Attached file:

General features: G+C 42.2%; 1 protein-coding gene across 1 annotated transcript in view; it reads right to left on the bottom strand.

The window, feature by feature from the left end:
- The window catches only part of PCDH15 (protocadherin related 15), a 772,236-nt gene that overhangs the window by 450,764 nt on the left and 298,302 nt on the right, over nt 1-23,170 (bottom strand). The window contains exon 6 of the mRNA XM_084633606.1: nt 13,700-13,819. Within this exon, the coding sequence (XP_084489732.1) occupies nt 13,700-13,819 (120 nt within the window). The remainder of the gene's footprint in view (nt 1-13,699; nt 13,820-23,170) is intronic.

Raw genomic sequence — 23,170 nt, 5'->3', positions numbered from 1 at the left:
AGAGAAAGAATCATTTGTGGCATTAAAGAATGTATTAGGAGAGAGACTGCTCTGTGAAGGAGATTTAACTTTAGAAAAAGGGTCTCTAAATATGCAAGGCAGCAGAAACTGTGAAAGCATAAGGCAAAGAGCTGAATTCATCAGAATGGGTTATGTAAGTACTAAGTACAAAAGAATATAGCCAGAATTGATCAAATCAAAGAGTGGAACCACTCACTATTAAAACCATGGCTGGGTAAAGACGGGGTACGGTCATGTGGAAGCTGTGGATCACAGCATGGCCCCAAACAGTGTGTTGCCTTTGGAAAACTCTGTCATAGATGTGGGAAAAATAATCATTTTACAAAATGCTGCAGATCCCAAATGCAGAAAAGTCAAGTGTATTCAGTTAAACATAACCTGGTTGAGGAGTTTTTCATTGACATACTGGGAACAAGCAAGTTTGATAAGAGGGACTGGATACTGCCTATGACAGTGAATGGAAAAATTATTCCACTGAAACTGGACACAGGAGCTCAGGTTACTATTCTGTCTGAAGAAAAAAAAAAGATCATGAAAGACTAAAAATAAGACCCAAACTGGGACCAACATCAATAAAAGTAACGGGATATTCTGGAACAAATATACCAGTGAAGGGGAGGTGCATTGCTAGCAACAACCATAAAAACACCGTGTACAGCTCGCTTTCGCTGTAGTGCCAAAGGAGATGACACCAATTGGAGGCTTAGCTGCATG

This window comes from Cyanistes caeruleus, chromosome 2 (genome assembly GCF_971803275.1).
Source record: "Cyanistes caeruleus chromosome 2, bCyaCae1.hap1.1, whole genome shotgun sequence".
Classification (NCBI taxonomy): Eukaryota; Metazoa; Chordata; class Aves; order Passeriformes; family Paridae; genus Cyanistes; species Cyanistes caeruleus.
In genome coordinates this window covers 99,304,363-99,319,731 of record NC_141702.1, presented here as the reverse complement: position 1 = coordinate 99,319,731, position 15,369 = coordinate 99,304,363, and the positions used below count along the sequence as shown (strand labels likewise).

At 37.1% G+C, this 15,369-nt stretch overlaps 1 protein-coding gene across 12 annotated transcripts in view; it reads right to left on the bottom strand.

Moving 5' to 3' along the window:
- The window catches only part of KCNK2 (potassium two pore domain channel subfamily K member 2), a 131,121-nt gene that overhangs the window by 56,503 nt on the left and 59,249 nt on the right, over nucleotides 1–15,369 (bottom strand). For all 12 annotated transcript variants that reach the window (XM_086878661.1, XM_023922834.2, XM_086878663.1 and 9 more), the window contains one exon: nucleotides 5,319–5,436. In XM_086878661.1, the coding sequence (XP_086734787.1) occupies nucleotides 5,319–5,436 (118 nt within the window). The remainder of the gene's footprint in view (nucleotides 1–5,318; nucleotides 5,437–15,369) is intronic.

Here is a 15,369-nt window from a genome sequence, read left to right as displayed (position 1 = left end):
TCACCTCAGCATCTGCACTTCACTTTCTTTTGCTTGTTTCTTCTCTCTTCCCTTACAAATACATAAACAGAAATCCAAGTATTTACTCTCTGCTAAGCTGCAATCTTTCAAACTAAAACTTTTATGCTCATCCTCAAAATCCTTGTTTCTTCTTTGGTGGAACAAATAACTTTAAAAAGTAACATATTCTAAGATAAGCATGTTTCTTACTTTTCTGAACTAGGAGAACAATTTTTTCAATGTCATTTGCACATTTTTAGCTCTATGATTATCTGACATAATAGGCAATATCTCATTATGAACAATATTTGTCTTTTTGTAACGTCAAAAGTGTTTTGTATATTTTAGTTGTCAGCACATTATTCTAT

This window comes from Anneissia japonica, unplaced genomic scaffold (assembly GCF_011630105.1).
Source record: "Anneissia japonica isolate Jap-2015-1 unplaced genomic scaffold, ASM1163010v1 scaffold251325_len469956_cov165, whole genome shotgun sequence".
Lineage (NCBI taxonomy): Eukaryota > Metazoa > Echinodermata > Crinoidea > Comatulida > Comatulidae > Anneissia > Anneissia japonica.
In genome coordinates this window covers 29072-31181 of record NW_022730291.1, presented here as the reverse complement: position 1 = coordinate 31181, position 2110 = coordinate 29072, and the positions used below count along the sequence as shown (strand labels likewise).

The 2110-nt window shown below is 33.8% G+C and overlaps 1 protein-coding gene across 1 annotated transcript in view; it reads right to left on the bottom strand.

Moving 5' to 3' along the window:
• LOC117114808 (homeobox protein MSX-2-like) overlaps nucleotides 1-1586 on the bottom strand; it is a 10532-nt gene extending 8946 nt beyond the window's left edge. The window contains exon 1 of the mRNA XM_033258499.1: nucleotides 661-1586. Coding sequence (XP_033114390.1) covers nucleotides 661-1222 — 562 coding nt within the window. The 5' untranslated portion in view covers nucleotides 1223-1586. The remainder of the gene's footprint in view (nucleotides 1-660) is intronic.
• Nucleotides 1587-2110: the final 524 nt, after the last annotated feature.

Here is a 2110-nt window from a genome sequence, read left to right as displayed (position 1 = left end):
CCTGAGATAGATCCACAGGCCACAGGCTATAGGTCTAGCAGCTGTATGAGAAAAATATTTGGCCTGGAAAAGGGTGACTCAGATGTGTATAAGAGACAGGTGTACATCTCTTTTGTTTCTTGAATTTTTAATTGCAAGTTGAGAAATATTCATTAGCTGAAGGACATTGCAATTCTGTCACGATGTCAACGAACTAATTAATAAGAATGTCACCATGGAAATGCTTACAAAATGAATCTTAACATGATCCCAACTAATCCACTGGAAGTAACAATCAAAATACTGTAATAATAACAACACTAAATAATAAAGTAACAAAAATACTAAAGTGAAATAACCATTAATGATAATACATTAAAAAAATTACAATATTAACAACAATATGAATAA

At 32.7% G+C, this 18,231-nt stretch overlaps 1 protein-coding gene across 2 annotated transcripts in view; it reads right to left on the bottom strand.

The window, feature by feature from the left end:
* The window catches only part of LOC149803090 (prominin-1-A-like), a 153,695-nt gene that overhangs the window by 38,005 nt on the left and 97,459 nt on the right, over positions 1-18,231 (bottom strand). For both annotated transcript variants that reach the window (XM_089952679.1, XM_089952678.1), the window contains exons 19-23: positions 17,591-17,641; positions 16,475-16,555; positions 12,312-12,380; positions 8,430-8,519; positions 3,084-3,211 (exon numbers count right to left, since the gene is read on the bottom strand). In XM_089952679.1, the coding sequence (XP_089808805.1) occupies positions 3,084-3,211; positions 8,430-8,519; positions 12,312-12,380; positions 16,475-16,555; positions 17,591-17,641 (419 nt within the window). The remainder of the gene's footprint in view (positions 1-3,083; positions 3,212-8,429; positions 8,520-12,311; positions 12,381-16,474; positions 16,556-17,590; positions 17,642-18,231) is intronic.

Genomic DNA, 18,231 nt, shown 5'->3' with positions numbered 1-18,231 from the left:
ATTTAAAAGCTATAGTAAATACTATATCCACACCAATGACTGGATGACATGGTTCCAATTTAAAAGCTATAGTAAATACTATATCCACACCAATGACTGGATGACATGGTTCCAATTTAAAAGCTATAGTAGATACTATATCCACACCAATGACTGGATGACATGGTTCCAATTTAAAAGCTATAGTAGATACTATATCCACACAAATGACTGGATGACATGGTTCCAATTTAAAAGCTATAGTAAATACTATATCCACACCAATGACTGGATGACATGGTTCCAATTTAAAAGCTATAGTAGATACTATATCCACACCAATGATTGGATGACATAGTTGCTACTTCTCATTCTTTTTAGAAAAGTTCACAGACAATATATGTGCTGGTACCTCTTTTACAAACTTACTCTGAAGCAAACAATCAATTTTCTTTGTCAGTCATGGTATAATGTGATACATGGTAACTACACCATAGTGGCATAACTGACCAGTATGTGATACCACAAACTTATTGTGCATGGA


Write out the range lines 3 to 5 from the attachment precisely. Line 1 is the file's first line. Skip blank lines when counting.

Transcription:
- The window catches only part of PCDH15 (protocadherin related 15), a 772,236-nt gene that overhangs the window by 450,764 nt on the left and 298,302 nt on the right, over nt 1-23,170 (bottom strand). The window contains exon 6 of the mRNA XM_084633606.1: nt 13,700-13,819. Within this exon, the coding sequence (XP_084489732.1) occupies nt 13,700-13,819 (120 nt within the window). The remainder of the gene's footprint in view (nt 1-13,699; nt 13,820-23,170) is intronic.

Raw genomic sequence — 23,170 nt, 5'->3', positions numbered from 1 at the left:
AGAGAAAGAATCATTTGTGGCATTAAAGAATGTATTAGGAGAGAGACTGCTCTGTGAAGGAGATTTAACTTTAGAAAAAGGGTCTCTAAATATGCAAGGCAGCAGAAACTGTGAAAGCATAAGGCAAAGAGCTGAATTCATCAGAATGGGTTATGTAAGTACTAAGTACAAAAGAATATAGCCAGAATTGATCAAATCAAAGAGTGGAACCACTCACTATTAAAACCATGGCTGGGTAAAGACGGGGTACGGTCATGTGGAAGCTGTGGATCACAGCATGGCCCCAAACAGTGTGTTGCCTTTGGAAAACTCTGTCATAGATGTGGGAAAAATAATCATTTTACAAAATGCTGCAGATCCCAAATGCAGAAAAGTCAAGTGTATTCAGTTAAACATAACCTGGTTGAGGAGTTTTTCATTGACATACTGGGAACAAGCAAGTTTGATAAGAGGGACTGGATACTGCCTATGACAGTGAATGGAAAAATTATTCCACTGAAACTGGACACAGGAGCTCAGGTTACTATTCTGTCTGAAGAAAAAAAAAAGATCATGAAAGACTAAAAATAAGACCCAAACTGGGACCAACATCAATAAAAGTAACGGGATATTCTGGAACAAATATACCAGTGAAGGGGAGGTGCATTGCTAGCAACAACCATAAAAACACCGTGTACAGCTCGCTTTCGCTGTAGTGCCAAAGGAGATGACACCAATTGGAGGCTTAGCTGCATG